Valeant Pharmaceuticals released long-awaited 4Q15 results with 2016 guidance revision that was far below expectations. Guidance was reset to $11.0-11.2bn (from $12.5-12.7bn, Cons. $12.4bn) with EBITDA of $5.6-5.8bn (from $6.9-7.1bn, Cons. $6.67bn) and EPS of $8.50-9.50 under new tax reporting (from $13.25-13.75, Cons $13.27). This was impacted by continued inventory destocking in Dermatology and unexpectedly in GI, along with additional pressures in various businesses and new MCO contracting to rebuild relationships. The significantly tempered outlook was in sharp contrast with any tangible metrics we had (likely due to significant concessions made to payers to improve its standing), and prospects for its growth potential are still murky at best. Clouding the issue still are the outstanding internal/external audits and 10-K filing, covenants, and debt load relative to growth and cash flow uncertainties. Though we are in the midst of a “crisis of confidence” and uncertainty could yield more downside in the near-term, the company is still left with strategic value. We put this break-up value at $65.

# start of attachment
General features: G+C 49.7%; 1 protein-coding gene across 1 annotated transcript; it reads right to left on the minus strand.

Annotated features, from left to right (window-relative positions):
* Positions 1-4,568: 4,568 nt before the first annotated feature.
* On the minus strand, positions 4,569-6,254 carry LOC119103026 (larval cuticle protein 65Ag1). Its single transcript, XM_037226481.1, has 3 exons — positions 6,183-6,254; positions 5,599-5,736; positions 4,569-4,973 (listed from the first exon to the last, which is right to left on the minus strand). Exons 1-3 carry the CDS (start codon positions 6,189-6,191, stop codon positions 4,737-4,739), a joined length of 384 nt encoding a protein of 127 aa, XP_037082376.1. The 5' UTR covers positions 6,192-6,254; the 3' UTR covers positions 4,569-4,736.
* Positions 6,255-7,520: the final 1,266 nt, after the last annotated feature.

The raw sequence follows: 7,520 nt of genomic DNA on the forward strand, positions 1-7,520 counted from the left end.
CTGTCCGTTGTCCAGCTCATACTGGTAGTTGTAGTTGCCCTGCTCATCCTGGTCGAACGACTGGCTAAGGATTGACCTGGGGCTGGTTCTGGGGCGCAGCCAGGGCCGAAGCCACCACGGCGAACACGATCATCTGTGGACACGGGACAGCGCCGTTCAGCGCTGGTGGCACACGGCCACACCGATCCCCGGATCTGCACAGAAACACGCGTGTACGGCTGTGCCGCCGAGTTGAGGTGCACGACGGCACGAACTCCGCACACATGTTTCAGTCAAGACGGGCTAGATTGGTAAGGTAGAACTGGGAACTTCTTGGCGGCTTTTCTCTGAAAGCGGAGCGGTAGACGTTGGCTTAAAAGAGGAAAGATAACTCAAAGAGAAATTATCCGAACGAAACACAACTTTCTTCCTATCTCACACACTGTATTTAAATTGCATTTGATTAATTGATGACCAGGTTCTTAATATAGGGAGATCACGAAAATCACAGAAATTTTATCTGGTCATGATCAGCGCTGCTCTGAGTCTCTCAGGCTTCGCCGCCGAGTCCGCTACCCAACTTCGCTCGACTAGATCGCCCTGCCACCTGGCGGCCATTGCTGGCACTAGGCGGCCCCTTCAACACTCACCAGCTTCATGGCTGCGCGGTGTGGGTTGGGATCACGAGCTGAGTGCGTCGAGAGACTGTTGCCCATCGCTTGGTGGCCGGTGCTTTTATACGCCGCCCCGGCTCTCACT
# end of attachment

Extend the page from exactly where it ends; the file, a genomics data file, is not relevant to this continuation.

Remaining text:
Jefferies:

Can the Co Deliver? Debt Reduction Likely the Best Way to Increase Equity Value: VRX is now only planning to retire $1.7B in debt in FY16 (vs $2.3B), hence the co is open to more questions about its ability to repay lenders, avoid breaching covenants, etc. As such, the shares trade at just ~3.5x FY17 EPS. Our credit strategist believes the debt issues are readily addressable, though some will argue the co has major structural issues. All we can point to is 3rd party data (e.g., IMS Rxs) as evidence the co is real. Arguably the best way for VRX shares to recover is for mgt to take a real chunk out of the outstanding debt.

Morgan Stanley: